"More than machinery, we need humanity."
The technological landscape of today is quite a bit different from what it was in the fall of 2001. This point is so obvious as to be banal, but to provide some clear examples for the sake of context: in 2001 nobody had an iPhone, nobody was on Facebook (or even Myspace, for that matter), the term “selfie” had not yet entered the lexicon, and Netflix was still sending subscribers DVDs by mail. The height of the time’s technological-cool was released on October 23, 2001 when Apple began selling the very first model of the iPod – an exciting consumer technology event that took place three days before President Bush signed the USA PATRIOT Act into law.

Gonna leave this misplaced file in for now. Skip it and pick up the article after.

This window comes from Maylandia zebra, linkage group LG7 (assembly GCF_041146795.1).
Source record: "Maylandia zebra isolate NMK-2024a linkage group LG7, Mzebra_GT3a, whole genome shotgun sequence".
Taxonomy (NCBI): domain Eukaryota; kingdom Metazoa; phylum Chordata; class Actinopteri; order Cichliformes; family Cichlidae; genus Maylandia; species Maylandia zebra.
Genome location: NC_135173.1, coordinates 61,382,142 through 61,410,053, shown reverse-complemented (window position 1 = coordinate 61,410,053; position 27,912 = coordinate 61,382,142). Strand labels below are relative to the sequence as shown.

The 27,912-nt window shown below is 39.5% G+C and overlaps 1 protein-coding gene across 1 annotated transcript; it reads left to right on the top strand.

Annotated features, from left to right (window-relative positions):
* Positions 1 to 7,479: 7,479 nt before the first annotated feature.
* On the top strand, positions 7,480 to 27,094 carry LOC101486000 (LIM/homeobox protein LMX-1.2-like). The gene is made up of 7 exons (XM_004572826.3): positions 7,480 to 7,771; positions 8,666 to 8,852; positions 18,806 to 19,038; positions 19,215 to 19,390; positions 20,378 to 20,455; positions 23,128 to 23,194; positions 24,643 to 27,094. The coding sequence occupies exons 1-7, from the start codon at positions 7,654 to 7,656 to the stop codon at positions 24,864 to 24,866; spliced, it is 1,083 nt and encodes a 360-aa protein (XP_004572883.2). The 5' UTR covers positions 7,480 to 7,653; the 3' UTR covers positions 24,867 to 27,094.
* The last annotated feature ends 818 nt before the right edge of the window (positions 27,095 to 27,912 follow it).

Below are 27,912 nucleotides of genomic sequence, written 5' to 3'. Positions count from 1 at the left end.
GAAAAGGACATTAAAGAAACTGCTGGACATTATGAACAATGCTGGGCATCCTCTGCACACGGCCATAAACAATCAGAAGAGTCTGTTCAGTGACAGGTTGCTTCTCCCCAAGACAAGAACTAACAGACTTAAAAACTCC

Having the technological context of the times in mind can be helpful when thinking about the period in which the Patriot Act was passed, particularly as the current debates around the renewal/extension/modification of the Act are taking place when things are quite a bit different. At the moment much of the renewed brouhaha surrounding the Patriot Act revolves around Section 215, which is set to expire on June 1 – it is this section that has been interpreted by the NSA as granting it authority to collect phone records in bulk. Or, to put it another way, Section 215 is what permits the NSA to gather the proverbial haystack instead of just the needle. And with the 2016 presidential elections seemingly around the corner, grandstanding in opposition to Section 215 provides an excellent opportunity for political theatrics. Though the previous sentences should make it quite clear that attitudes towards the Patriot Act have shifted in some dramatic ways since people became aware of the ways in which the act was snooping on them. After all, speaking out – at length – against the Patriot Act is no longer political suicide for an elected official; it is instead a useful campaigning/fundraising strategy.